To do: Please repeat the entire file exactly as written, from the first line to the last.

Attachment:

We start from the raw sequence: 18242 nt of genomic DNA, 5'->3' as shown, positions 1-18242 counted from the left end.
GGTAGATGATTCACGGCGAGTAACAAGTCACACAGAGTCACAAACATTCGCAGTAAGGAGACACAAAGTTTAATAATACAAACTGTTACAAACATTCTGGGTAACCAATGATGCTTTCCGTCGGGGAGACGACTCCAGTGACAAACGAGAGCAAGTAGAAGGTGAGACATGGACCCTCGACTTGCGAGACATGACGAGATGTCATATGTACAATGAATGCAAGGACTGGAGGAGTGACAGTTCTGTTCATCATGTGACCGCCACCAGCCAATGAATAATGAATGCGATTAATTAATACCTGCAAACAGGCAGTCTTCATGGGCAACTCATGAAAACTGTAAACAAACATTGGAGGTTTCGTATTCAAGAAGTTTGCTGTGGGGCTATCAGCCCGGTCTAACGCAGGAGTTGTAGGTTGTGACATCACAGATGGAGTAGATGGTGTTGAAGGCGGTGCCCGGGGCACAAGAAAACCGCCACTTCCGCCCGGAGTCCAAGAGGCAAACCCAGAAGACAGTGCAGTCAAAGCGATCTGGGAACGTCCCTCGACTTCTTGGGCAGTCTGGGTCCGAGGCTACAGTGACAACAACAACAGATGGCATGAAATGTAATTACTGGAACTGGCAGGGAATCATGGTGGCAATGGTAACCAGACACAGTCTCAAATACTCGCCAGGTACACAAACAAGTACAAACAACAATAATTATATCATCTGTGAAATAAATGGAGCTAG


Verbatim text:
We start from the raw sequence: 18242 nt of genomic DNA, 5'->3' as shown, positions 1-18242 counted from the left end.
GGTAGATGATTCACGGCGAGTAACAAGTCACACAGAGTCACAAACATTCGCAGTAAGGAGACACAAAGTTTAATAATACAAACTGTTACAAACATTCTGGGTAACCAATGATGCTTTCCGTCGGGGAGACGACTCCAGTGACAAACGAGAGCAAGTAGAAGGTGAGACATGGACCCTCGACTTGCGAGACATGACGAGATGTCATATGTACAATGAATGCAAGGACTGGAGGAGTGACAGTTCTGTTCATCATGTGACCGCCACCAGCCAATGAATAATGAATGCGATTAATTAATACCTGCAAACAGGCAGTCTTCATGGGCAACTCATGAAAACTGTAAACAAACATTGGAGGTTTCGTATTCAAGAAGTTTGCTGTGGGGCTATCAGCCCGGTCTAACGCAGGAGTTGTAGGTTGTGACATCACAGATGGAGTAGATGGTGTTGAAGGCGGTGCCCGGGGCACAAGAAAACCGCCACTTCCGCCCGGAGTCCAAGAGGCAAACCCAGAAGACAGTGCAGTCAAAGCGATCTGGGAACGTCCCTCGACTTCTTGGGCAGTCTGGGTCCGAGGCTACAGTGACAACAACAACAGATGGCATGAAATGTAATTACTGGAACTGGCAGGGAATCATGGTGGCAATGGTAACCAGACACAGTCTCAAATACTCGCCAGGTACACAAACAAGTACAAACAACAATAATTATATCATCTGTGAAATAAATGGAGCTAG